information literacy instruction, situated learning, Googlitis
Information Literacy | Scholarship of Teaching and Learning
Googlitis, the over-reliance on search engines for research and the resulting development of poor searching skills, is a recognized problem among today’s students. Google is not an effective research tool because, in addition to encouraging keyword searching at the expense of more powerful subject searching, it only accesses the Surface Web and is driven by advertising. American higher education unwittingly fosters the use of search engines in research by emphasizing results rather than process. Academic librarians emulate teaching faculty in their reliance on lectures, and their course-related instruction is limited in its effectiveness because it is constrained to one-shot, lecture-driven sessions. A more effective way to teach research is to collaborate with faculty via problem-based and project-oriented learning tasks that incorporate authentic discipline-specific information finding and critical thinking into assignments.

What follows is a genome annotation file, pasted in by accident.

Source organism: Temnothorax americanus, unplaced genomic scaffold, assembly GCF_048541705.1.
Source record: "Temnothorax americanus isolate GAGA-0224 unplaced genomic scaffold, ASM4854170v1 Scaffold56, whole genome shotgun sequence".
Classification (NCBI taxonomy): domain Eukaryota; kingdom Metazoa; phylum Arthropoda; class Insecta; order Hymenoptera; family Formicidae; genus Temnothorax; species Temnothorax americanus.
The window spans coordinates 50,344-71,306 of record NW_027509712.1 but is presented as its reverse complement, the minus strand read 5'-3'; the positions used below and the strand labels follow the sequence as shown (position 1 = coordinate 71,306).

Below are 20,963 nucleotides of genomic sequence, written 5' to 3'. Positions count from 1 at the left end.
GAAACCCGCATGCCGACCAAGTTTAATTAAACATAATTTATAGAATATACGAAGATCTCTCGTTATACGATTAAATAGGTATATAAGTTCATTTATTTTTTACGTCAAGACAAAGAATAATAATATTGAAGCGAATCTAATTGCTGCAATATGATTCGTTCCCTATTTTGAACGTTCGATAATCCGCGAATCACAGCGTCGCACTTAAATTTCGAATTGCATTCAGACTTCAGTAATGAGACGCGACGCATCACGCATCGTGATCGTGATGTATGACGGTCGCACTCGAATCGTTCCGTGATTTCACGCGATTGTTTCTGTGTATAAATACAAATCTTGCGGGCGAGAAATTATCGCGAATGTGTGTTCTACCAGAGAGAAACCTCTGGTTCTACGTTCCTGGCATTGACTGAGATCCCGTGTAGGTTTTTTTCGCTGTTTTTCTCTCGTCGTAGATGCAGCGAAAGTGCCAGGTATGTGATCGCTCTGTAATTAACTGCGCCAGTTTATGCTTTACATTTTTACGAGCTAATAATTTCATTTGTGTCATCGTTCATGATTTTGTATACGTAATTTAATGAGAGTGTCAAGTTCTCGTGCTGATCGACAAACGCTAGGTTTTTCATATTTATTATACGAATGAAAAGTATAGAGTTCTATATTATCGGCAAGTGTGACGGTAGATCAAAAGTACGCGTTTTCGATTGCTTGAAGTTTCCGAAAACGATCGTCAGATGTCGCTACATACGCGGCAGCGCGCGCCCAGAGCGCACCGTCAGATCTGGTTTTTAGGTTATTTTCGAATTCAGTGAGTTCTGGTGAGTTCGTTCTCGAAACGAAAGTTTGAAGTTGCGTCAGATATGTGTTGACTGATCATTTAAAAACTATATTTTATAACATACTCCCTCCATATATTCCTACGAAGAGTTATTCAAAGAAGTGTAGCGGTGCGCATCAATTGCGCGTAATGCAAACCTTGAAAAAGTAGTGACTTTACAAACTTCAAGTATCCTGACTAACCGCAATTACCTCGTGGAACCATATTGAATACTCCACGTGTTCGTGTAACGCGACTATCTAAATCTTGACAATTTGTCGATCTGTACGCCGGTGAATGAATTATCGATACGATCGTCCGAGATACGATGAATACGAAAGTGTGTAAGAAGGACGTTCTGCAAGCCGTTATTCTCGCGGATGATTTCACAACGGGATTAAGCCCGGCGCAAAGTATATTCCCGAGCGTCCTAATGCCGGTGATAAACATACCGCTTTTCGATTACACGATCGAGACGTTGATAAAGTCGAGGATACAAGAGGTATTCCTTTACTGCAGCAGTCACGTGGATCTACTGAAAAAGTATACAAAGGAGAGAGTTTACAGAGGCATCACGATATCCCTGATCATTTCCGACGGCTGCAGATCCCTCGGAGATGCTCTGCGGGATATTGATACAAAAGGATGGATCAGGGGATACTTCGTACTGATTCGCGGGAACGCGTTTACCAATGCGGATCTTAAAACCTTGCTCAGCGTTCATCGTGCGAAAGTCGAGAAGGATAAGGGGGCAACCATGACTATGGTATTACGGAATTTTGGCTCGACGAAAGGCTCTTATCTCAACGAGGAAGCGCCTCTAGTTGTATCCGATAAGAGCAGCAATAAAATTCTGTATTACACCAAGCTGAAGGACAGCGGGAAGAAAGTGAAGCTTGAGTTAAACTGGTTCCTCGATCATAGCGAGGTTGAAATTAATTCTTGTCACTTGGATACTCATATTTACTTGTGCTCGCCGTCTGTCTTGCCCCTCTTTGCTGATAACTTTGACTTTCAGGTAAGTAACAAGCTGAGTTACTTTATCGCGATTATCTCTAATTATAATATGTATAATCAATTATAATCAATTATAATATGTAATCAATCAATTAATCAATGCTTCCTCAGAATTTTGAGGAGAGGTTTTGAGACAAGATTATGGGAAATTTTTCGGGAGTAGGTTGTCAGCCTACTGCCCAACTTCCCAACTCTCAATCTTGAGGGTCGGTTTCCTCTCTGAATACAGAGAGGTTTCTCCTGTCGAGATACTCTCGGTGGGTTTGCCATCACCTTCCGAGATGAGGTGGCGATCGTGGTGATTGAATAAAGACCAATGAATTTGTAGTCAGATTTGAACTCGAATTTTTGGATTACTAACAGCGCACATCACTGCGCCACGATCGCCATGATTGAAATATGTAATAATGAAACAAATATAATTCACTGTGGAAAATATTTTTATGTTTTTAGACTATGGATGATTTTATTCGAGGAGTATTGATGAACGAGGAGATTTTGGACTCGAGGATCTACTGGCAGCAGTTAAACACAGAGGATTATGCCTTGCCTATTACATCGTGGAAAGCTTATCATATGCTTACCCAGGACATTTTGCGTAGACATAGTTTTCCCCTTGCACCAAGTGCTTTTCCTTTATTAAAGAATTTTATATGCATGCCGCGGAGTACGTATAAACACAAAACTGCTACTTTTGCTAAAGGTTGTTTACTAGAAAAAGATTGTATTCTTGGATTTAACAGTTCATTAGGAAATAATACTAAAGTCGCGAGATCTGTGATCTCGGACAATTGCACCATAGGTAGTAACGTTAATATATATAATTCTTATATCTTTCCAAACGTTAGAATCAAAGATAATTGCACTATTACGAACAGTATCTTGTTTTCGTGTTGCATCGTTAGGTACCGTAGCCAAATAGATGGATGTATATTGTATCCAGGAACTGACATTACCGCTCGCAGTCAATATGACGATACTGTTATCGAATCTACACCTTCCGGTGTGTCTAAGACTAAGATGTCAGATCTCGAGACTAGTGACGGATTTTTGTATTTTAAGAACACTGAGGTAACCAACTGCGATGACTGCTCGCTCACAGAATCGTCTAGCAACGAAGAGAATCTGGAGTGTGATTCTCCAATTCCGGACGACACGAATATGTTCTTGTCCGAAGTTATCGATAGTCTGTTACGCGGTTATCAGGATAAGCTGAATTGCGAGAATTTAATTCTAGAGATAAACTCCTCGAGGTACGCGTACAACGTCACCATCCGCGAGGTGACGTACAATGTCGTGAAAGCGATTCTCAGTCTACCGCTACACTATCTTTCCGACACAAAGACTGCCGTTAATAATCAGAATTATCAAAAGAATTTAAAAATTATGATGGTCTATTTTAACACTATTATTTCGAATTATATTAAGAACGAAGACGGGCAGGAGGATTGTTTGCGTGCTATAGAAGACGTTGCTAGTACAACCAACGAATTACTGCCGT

Behavioral & Social Sciences Librarian
Leibiger, Carol A. “‘Google Reigns Triumphant’?: Stemming the Tide of Googlitis via Collaborative, Situated Information Literacy Instruction.” Behavioral & Social Sciences Librarian, vol. 30, no. 4, Oct. 2011, pp. 187–222. EBSCOhost, https://doi-org.usd.idm.oclc.org/10.1080/01639269.2011.628886.